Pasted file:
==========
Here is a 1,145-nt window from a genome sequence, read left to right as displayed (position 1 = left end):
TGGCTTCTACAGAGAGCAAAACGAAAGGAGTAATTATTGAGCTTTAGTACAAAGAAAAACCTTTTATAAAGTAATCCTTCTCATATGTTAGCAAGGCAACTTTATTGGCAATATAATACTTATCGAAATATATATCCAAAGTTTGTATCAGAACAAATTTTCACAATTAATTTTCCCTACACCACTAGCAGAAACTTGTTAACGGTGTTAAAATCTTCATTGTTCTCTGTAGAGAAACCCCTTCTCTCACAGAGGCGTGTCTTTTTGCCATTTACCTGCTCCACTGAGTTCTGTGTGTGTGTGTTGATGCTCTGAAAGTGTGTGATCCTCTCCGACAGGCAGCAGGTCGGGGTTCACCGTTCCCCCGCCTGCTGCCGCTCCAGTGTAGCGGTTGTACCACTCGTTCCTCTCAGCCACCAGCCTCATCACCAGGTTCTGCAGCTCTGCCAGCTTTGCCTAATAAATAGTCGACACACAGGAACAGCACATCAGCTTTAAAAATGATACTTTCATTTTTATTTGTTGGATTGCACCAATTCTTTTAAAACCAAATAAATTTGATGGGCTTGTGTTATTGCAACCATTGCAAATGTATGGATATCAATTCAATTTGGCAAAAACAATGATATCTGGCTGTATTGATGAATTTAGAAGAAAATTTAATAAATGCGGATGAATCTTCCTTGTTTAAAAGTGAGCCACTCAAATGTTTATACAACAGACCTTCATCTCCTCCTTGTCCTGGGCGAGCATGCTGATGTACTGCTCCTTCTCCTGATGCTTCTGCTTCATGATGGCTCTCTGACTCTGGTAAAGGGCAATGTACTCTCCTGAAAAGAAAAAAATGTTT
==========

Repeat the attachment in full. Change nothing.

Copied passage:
Here is a 1,145-nt window from a genome sequence, read left to right as displayed (position 1 = left end):
TGGCTTCTACAGAGAGCAAAACGAAAGGAGTAATTATTGAGCTTTAGTACAAAGAAAAACCTTTTATAAAGTAATCCTTCTCATATGTTAGCAAGGCAACTTTATTGGCAATATAATACTTATCGAAATATATATCCAAAGTTTGTATCAGAACAAATTTTCACAATTAATTTTCCCTACACCACTAGCAGAAACTTGTTAACGGTGTTAAAATCTTCATTGTTCTCTGTAGAGAAACCCCTTCTCTCACAGAGGCGTGTCTTTTTGCCATTTACCTGCTCCACTGAGTTCTGTGTGTGTGTGTTGATGCTCTGAAAGTGTGTGATCCTCTCCGACAGGCAGCAGGTCGGGGTTCACCGTTCCCCCGCCTGCTGCCGCTCCAGTGTAGCGGTTGTACCACTCGTTCCTCTCAGCCACCAGCCTCATCACCAGGTTCTGCAGCTCTGCCAGCTTTGCCTAATAAATAGTCGACACACAGGAACAGCACATCAGCTTTAAAAATGATACTTTCATTTTTATTTGTTGGATTGCACCAATTCTTTTAAAACCAAATAAATTTGATGGGCTTGTGTTATTGCAACCATTGCAAATGTATGGATATCAATTCAATTTGGCAAAAACAATGATATCTGGCTGTATTGATGAATTTAGAAGAAAATTTAATAAATGCGGATGAATCTTCCTTGTTTAAAAGTGAGCCACTCAAATGTTTATACAACAGACCTTCATCTCCTCCTTGTCCTGGGCGAGCATGCTGATGTACTGCTCCTTCTCCTGATGCTTCTGCTTCATGATGGCTCTCTGACTCTGGTAAAGGGCAATGTACTCTCCTGAAAAGAAAAAAATGTTT